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Irawi President to Iran for Talks with Iran, Syria



 
 
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Old November 20th, 2006, 05:42 PM posted to rec.travel.usa-canada
Rita[_1_]
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Posts: 108
Default Irawi President to Iran for Talks with Iran, Syria

Looks like Iran is trying to upstage the U.S. in
holding joint talks.

Is Talibani showing independence from the U.S.?

Interesting. Wonder what Bush's reaction will be?

Any guesses?


BAGHDAD, Iraq (AP) -- Iran has invited the Iraqi and Syrian presidents
to Tehran for a weekend summit with Iranian President Mahmoud
Ahmadinejad, four key lawmakers told The Associated Press on Monday.

The goal is to hash out ways to cooperate in curbing the runaway
violence that has taken Iraq to the verge of civil war and threatens
to spread through the region

Iraqi President Jalal Talabani has accepted the invitation and will
fly to the Iranian capital on Saturday, a close parliamentary
associate said.

The Iranian diplomatic gambit appeared designed to upstage expected
moves from Washington to include Syria and Iran in a wider regional
effort to control violence in Iraq.

More civilians have been killed in Iraq in the first 20 days of
November than in any other month since the AP began tracking the
figure in April 2005.

The Iranian move was also a display of its increasingly muscular role
in the Middle East, where it already has established deep influence
over Syria and Lebanon.

"All three countries intend to hold a three-way summit among Iraq,
Iran and Syria to discuss the security situation and the repercussions
for stability of the region," said Ali al-Adeeb, a lawmaker of Prime
Minister Nuri al-Maliki's Dawa Party and a close aide to the prime
minister.

Both Iran and Syria are seen as key players in Iraq.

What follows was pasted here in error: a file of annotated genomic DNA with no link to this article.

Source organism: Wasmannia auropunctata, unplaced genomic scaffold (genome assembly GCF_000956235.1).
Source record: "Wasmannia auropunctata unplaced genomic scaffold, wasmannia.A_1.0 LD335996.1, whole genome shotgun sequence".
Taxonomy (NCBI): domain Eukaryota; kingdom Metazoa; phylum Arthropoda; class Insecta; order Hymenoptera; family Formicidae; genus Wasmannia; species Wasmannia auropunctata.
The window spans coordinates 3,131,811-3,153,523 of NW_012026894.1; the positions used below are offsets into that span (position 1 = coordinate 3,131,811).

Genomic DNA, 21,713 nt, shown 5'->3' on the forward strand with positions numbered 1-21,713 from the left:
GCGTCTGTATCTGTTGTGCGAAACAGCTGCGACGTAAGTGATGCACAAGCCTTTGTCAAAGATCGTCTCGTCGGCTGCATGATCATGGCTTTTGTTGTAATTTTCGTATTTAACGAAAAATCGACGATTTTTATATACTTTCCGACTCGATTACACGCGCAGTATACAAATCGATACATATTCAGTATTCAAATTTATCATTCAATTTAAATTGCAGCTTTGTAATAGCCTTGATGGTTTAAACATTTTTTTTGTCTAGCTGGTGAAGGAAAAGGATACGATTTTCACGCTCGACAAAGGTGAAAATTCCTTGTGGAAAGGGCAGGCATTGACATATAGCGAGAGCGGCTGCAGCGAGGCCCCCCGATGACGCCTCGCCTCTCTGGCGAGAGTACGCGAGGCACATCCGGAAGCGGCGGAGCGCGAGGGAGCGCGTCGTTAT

Syria is widely believed to have done little to stop foreign fighters
and al Qaeda in Iraq recruits from crossing its border to join Sunni
insurgents in Iraq.

It also has provided refuge for many top members of Saddam Hussein's
former leadership and political corps, which is thought to have
organized arms and funding for the insurgents.

The Sunni insurgency, since it sprang to life in the late summer of
2003, has been responsible for the vast majority of U.S. deaths in
Iraq.

Iran is deeply involved in training, funding and arming the two major
Shiite militias in Iraq, where Tehran has deep historic ties to the
current Shiite political leadership.

Many Iraqi Shiites spent years in Iranian exile during Saddam's
decades in power in Baghdad. One militia, the Badr Brigade, was
trained in Iran by the Revolutionary Guard.

An Ahmadinejad spokesman said that Talabani's visit was scheduled
several weeks ago for late November to work on improving bilateral
relations.

Majid Yazdi told The Associated Press that he had no information on a
coming visit by Syrian President Bashar Assad.

But Talabani confidants said the invitation was issued on Thursday by
Iranian Ambassador Hassan Kazimi Qumi, who said Assad also would be in
Tehran for the talks with Ahmadinejad.

Al-Maliki met privately Monday with Syrian Foreign Minister Walid
Moallem, the highest level Syrian official to visit Iraq since the
2003 ouster of Saddam Hussein. Afterward, government spokesman Ali
Al-Dabagh told reporters the meeting was successful.

"There is a very strong Syrian desire to develop relations between the
two countries. Stability and security in Iraq means stability and
security in Syria and other countries in the region," Al-Dabagh said.

When Moallem arrived in Baghdad on Sunday, he called for a timetable
for the withdrawal of American forces to help end Iraq's sectarian
bloodbath.

 




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